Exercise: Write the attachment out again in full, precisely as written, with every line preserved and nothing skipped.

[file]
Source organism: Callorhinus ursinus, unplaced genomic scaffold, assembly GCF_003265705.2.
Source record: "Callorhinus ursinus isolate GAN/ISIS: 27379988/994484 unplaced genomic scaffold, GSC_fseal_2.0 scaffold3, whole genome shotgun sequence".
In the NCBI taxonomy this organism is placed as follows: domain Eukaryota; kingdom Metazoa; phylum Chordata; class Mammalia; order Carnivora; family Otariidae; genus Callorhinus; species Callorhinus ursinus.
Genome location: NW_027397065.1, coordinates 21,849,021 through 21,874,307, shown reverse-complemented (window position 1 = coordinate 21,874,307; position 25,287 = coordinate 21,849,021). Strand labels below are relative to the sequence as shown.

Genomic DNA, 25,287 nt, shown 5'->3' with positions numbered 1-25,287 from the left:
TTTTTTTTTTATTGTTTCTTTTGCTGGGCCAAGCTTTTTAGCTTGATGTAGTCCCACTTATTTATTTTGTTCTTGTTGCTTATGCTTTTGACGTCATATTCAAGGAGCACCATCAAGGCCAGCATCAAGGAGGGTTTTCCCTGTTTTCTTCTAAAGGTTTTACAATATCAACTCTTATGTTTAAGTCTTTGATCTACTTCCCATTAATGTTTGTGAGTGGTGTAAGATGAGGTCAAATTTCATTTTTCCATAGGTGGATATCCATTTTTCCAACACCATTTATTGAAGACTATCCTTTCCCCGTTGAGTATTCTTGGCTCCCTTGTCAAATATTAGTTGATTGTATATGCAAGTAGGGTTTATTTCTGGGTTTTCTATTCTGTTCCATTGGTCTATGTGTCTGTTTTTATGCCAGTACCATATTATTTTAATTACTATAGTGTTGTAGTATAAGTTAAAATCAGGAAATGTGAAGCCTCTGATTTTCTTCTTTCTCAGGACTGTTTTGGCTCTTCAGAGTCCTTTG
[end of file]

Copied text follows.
Source organism: Callorhinus ursinus, unplaced genomic scaffold, assembly GCF_003265705.2.
Source record: "Callorhinus ursinus isolate GAN/ISIS: 27379988/994484 unplaced genomic scaffold, GSC_fseal_2.0 scaffold3, whole genome shotgun sequence".
In the NCBI taxonomy this organism is placed as follows: domain Eukaryota; kingdom Metazoa; phylum Chordata; class Mammalia; order Carnivora; family Otariidae; genus Callorhinus; species Callorhinus ursinus.
Genome location: NW_027397065.1, coordinates 21,849,021 through 21,874,307, shown reverse-complemented (window position 1 = coordinate 21,874,307; position 25,287 = coordinate 21,849,021). Strand labels below are relative to the sequence as shown.

Genomic DNA, 25,287 nt, shown 5'->3' with positions numbered 1-25,287 from the left:
TTTTTTTTTTATTGTTTCTTTTGCTGGGCCAAGCTTTTTAGCTTGATGTAGTCCCACTTATTTATTTTGTTCTTGTTGCTTATGCTTTTGACGTCATATTCAAGGAGCACCATCAAGGCCAGCATCAAGGAGGGTTTTCCCTGTTTTCTTCTAAAGGTTTTACAATATCAACTCTTATGTTTAAGTCTTTGATCTACTTCCCATTAATGTTTGTGAGTGGTGTAAGATGAGGTCAAATTTCATTTTTCCATAGGTGGATATCCATTTTTCCAACACCATTTATTGAAGACTATCCTTTCCCCGTTGAGTATTCTTGGCTCCCTTGTCAAATATTAGTTGATTGTATATGCAAGTAGGGTTTATTTCTGGGTTTTCTATTCTGTTCCATTGGTCTATGTGTCTGTTTTTATGCCAGTACCATATTATTTTAATTACTATAGTGTTGTAGTATAAGTTAAAATCAGGAAATGTGAAGCCTCTGATTTTCTTCTTTCTCAGGACTGTTTTGGCTCTTCAGAGTCCTTTG